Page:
Colorado must begin work now to augment its water supply
By John Redifer
In May, Gov. John Hickenlooper issued an executive order requiring the Colorado Water Conservation Board to develop a state water plan. This call to action is in response to a number of studies indicating that increasing water demands will far outstrip available supplies. By 2050, this water deficit is expected to be roughly 500,000 acre feet.
At the August meeting of the Colorado Water Congress, the governor urged all members of the water community to work together to meet this “water crisis.”
The governor’s executive order requires the Water Conservation Board to work with other state agencies, as well as the interbasin compact committee, river basin roundtables and all other interested parties to build a bottom- up solution to our current crisis.
The governor expects such an approach to produce a plan that will close the gap between municipal and industrial water supply and demand without damaging our agricultural economy, harming the environment or injuring our growing recreation and tourism industry. In reality, members of our water community have been attempting to devise such a solution since the drought of 2002.
In the spirit of the governor’s request, Grand Valley domestic water providers and irrigators recently met and adopted a set of principles they believe should guide the development of the state water plan.
The problem we confront is that water allocation is a zero-sum game. We have a finite supply of water and an ever-increasing demand for its use.
Currently, Colorado water law recognizes four beneficial uses of water. It can be used for municipal and industrial purposes, to meet agricultural needs, to protect the environment or to promote recreational activities. Efforts to “close the gap” between water demand and available supplies will not eliminate the gap. They will simply reallocate the gap from one existing beneficial use to another.
We quickly realized that the problem is not how we are going to close the gap, but what is the best method for reallocating existing limited water supplies to best meet the needs, as expressed by proponents of each of the four identified beneficial uses.
Unfortunately, our principles have been mischaracterized as yet another Western Slope water organization’s defiant statement of “not one more drop of West Slope water for the Front Range.” Rather than address the issue of how water should be reallocated, we sought to provide input into the best process for reallocating water in the short term while providing a means for development of a more long-term solution.
We believe that short-term reliance on our current market system, as established by existing state water law, is the most effective and efficient way to reallocate our limited water supply to meet the state’s future needs. Further, we believe that local governments are best suited for determining their future growth and development plans, while local water providers are most able to make the best decisions on how to meet the water needs of these communities.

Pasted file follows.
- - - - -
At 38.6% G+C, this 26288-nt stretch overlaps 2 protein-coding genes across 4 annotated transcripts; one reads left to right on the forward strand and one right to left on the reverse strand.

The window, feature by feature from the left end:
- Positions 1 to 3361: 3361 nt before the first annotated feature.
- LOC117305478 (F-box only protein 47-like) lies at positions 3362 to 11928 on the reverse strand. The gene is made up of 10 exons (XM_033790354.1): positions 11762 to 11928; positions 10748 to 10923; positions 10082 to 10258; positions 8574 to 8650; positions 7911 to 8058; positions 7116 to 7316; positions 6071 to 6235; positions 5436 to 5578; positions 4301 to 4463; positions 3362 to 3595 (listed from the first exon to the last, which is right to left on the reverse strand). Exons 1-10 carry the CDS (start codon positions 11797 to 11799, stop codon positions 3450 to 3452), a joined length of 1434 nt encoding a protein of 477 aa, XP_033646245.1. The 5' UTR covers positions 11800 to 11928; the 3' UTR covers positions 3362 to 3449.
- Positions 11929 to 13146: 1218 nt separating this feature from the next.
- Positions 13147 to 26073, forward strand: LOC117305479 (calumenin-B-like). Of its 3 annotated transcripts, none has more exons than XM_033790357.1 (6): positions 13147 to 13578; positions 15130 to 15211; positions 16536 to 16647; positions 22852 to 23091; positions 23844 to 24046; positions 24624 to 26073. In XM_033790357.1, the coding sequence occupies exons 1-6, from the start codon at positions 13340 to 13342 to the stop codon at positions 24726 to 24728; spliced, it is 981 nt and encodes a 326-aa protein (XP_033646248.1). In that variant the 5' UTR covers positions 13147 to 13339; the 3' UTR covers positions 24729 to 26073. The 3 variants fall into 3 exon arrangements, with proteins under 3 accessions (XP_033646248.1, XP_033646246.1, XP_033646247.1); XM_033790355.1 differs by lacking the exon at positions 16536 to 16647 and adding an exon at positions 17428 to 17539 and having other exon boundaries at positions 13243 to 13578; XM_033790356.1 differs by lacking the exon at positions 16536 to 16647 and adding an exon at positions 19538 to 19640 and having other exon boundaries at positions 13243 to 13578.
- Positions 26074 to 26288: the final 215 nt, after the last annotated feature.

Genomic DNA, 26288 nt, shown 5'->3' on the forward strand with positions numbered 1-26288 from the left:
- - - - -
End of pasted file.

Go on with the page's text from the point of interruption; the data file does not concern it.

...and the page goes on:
The state can assist these local entities in meeting the needs of their constituents by providing assistance in the form of advice when requested and funding. Well-intentioned efforts by the state to mandate activities at the local level are more likely to increase costs without providing better solutions.
Long-term, we do not believe there is sufficient water available in the state to meet all of our needs for municipal and industrial growth while protecting our agricultural economy, promoting tourism and recreation and ensuring a healthy and flourishing environment. Every other state in the Colorado Compact is facing the same situation.
To address our long-term needs, we believe the state water plan must include two things. First, we must have in place an equitable plan to address the possibility of a future compact call by the Lower Basin states. Second, our state must begin working with the other states in the Colorado River Compact, as well as the federal government, to develop, fund and implement an augmentation plan that will increase water supplies in the entire region.
James Ecklund, the new director of the Colorado Water Conservation board, has been quoted as saying that augmentation is “neither politically or technically feasible.” But we believe it is even less feasible to believe that we can continue forever to rely on our existing water supplies to meet our future water demands beyond 2050, while maintaining the cornerstones of our economy, protecting our environment and continuing to provide a high quality of life for all our citizens.
Augmentation will be politically challenging, very expensive and full of environmental challenges. Rather than run from these obstacles, we must start now to work toward a solution that will overcome them. Hickenlooper, as the chairman of the Western Governors Association, is uniquely situated to get this discussion started.
Someone far smarter than I am once said, “All the greatest accomplishments of humans began with someone saying it can’t be done.” Well, that has now been said, so it is time to roll up our sleeves and go to work.
John Redifer served as the Colorado Basin director on the Colorado Water Conservation board for seven years. He is currently vice president of the Ute Water Conservancy District board of directors.